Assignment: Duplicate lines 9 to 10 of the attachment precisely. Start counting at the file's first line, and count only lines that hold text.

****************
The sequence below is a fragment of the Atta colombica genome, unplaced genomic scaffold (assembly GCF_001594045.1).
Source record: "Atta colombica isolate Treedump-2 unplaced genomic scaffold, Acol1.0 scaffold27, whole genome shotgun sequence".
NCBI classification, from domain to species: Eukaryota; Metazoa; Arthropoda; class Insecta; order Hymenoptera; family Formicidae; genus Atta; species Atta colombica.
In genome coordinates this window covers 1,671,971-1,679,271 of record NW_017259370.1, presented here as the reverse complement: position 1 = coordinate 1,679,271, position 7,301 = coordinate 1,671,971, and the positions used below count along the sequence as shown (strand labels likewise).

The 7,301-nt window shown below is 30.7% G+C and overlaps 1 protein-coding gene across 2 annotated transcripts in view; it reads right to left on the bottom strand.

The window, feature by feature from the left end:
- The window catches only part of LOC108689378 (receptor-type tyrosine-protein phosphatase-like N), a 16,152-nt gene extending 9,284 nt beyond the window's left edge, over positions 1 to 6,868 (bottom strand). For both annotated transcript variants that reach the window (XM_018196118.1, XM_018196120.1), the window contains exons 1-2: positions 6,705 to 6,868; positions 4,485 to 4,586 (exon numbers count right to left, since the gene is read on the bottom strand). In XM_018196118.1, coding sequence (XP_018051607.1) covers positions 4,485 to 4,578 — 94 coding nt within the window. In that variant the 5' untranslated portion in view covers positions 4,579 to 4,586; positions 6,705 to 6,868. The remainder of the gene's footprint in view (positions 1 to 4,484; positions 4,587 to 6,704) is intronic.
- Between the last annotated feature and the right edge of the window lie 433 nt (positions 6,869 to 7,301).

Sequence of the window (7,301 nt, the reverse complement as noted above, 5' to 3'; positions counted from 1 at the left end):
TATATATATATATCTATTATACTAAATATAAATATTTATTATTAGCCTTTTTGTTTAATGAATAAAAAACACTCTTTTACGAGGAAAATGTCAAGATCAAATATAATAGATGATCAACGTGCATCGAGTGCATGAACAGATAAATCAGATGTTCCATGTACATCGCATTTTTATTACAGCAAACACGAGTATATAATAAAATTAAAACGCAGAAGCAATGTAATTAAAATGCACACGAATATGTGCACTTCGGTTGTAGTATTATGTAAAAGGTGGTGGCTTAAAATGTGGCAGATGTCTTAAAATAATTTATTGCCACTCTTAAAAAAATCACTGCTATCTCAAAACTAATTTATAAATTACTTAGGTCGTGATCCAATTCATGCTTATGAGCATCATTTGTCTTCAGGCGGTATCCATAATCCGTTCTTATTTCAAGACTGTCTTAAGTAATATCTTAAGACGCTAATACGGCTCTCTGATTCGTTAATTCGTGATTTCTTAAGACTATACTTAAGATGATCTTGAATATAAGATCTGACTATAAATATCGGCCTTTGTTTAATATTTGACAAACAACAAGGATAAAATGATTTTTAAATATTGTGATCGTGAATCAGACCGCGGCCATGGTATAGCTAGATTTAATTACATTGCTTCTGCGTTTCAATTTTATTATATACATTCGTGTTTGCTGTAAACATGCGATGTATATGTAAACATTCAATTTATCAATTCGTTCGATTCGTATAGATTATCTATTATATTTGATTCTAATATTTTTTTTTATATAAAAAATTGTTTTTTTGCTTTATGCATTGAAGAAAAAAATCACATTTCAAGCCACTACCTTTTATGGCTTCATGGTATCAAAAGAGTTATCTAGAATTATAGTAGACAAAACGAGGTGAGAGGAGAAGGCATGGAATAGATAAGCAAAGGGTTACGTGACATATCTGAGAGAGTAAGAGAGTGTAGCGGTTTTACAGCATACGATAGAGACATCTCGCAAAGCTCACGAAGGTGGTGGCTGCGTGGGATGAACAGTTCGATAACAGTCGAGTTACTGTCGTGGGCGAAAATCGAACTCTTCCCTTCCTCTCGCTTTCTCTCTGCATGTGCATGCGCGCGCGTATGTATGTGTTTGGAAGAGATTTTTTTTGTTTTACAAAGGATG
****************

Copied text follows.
Sequence of the window (7,301 nt, the reverse complement as noted above, 5' to 3'; positions counted from 1 at the left end):
TATATATATATATCTATTATACTAAATATAAATATTTATTATTAGCCTTTTTGTTTAATGAATAAAAAACACTCTTTTACGAGGAAAATGTCAAGATCAAATATAATAGATGATCAACGTGCATCGAGTGCATGAACAGATAAATCAGATGTTCCATGTACATCGCATTTTTATTACAGCAAACACGAGTATATAATAAAATTAAAACGCAGAAGCAATGTAATTAAAATGCACACGAATATGTGCACTTCGGTTGTAGTATTATGTAAAAGGTGGTGGCTTAAAATGTGGCAGATGTCTTAAAATAATTTATTGCCACTCTTAAAAAAATCACTGCTATCTCAAAACTAATTTATAAATTACTTAGGTCGTGATCCAATTCATGCTTATGAGCATCATTTGTCTTCAGGCGGTATCCATAATCCGTTCTTATTTCAAGACTGTCTTAAGTAATATCTTAAGACGCTAATACGGCTCTCTGATTCGTTAATTCGTGATTTCTTAAGACTATACTTAAGATGATCTTGAATATAAGATCTGACTATAAATATCGGCCTTTGTTTAATATTTGACAAACAACAAGGATAAAATGATTTTTAAATATTGTGATCGTGAATCAGACCGCGGCCATGGTATAGCTAGATTTAATTACATTGCTTCTGCGTTTCAATTTTATTATATACATTCGTGTTTGCTGTAAACATGCGATGTATATGTAAACATTCAATTTATCAATTCGTTCGATTCGTATAGATTATCTATTATATTTGATTCTAATATTTTTTTTTATATAAAAAATTGTTTTTTTGCTTTATGCATTGAAGAAAAAAATCACATTTCAAGCCACTACCTTTTATGGCTTCATGGTATCAAAAGAGTTATCTAGAATTATAGTAGACAAAACGAGGTGAGAGGAGAAGGCATGGAATAGATAAGCAAAGGGTTACGTGACATATCTGAGAGAGTAAGAGAGTGTAGCGGTTTTACAGCATACGATAGAGACATCTCGCAAAGCTCACGAAGGTGGTGGCTGCGTGGGATGAACAGTTCGATAACAGTCGAGTTACTGTCGTGGGCGAAAATCGAACTCTTCCCTTCCTCTCGCTTTCTCTCTGCATGTGCATGCGCGCGCGTATGTATGTGTTTGGAAGAGATTTTTTTTGTTTTACAAAGGATG